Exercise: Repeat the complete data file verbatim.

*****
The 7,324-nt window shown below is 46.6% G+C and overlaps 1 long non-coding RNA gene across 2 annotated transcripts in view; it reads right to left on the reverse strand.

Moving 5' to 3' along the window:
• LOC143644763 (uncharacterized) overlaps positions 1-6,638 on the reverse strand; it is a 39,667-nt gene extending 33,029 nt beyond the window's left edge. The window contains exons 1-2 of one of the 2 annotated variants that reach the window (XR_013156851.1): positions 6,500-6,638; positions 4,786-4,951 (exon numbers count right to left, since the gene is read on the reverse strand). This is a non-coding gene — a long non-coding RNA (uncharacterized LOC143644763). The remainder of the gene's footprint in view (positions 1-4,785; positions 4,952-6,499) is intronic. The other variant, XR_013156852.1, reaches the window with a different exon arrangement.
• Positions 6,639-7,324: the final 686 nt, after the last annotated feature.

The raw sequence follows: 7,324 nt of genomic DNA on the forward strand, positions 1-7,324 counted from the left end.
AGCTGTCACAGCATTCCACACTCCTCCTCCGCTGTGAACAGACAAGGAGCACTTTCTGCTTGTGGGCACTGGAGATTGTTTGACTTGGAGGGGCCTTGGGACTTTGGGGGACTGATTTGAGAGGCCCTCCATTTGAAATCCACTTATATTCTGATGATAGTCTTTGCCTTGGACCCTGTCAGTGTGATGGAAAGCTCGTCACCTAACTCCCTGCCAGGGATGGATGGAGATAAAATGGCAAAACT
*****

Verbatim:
The 7,324-nt window shown below is 46.6% G+C and overlaps 1 long non-coding RNA gene across 2 annotated transcripts in view; it reads right to left on the reverse strand.

Moving 5' to 3' along the window:
• LOC143644763 (uncharacterized) overlaps positions 1-6,638 on the reverse strand; it is a 39,667-nt gene extending 33,029 nt beyond the window's left edge. The window contains exons 1-2 of one of the 2 annotated variants that reach the window (XR_013156851.1): positions 6,500-6,638; positions 4,786-4,951 (exon numbers count right to left, since the gene is read on the reverse strand). This is a non-coding gene — a long non-coding RNA (uncharacterized LOC143644763). The remainder of the gene's footprint in view (positions 1-4,785; positions 4,952-6,499) is intronic. The other variant, XR_013156852.1, reaches the window with a different exon arrangement.
• Positions 6,639-7,324: the final 686 nt, after the last annotated feature.

The raw sequence follows: 7,324 nt of genomic DNA on the forward strand, positions 1-7,324 counted from the left end.
AGCTGTCACAGCATTCCACACTCCTCCTCCGCTGTGAACAGACAAGGAGCACTTTCTGCTTGTGGGCACTGGAGATTGTTTGACTTGGAGGGGCCTTGGGACTTTGGGGGACTGATTTGAGAGGCCCTCCATTTGAAATCCACTTATATTCTGATGATAGTCTTTGCCTTGGACCCTGTCAGTGTGATGGAAAGCTCGTCACCTAACTCCCTGCCAGGGATGGATGGAGATAAAATGGCAAAACT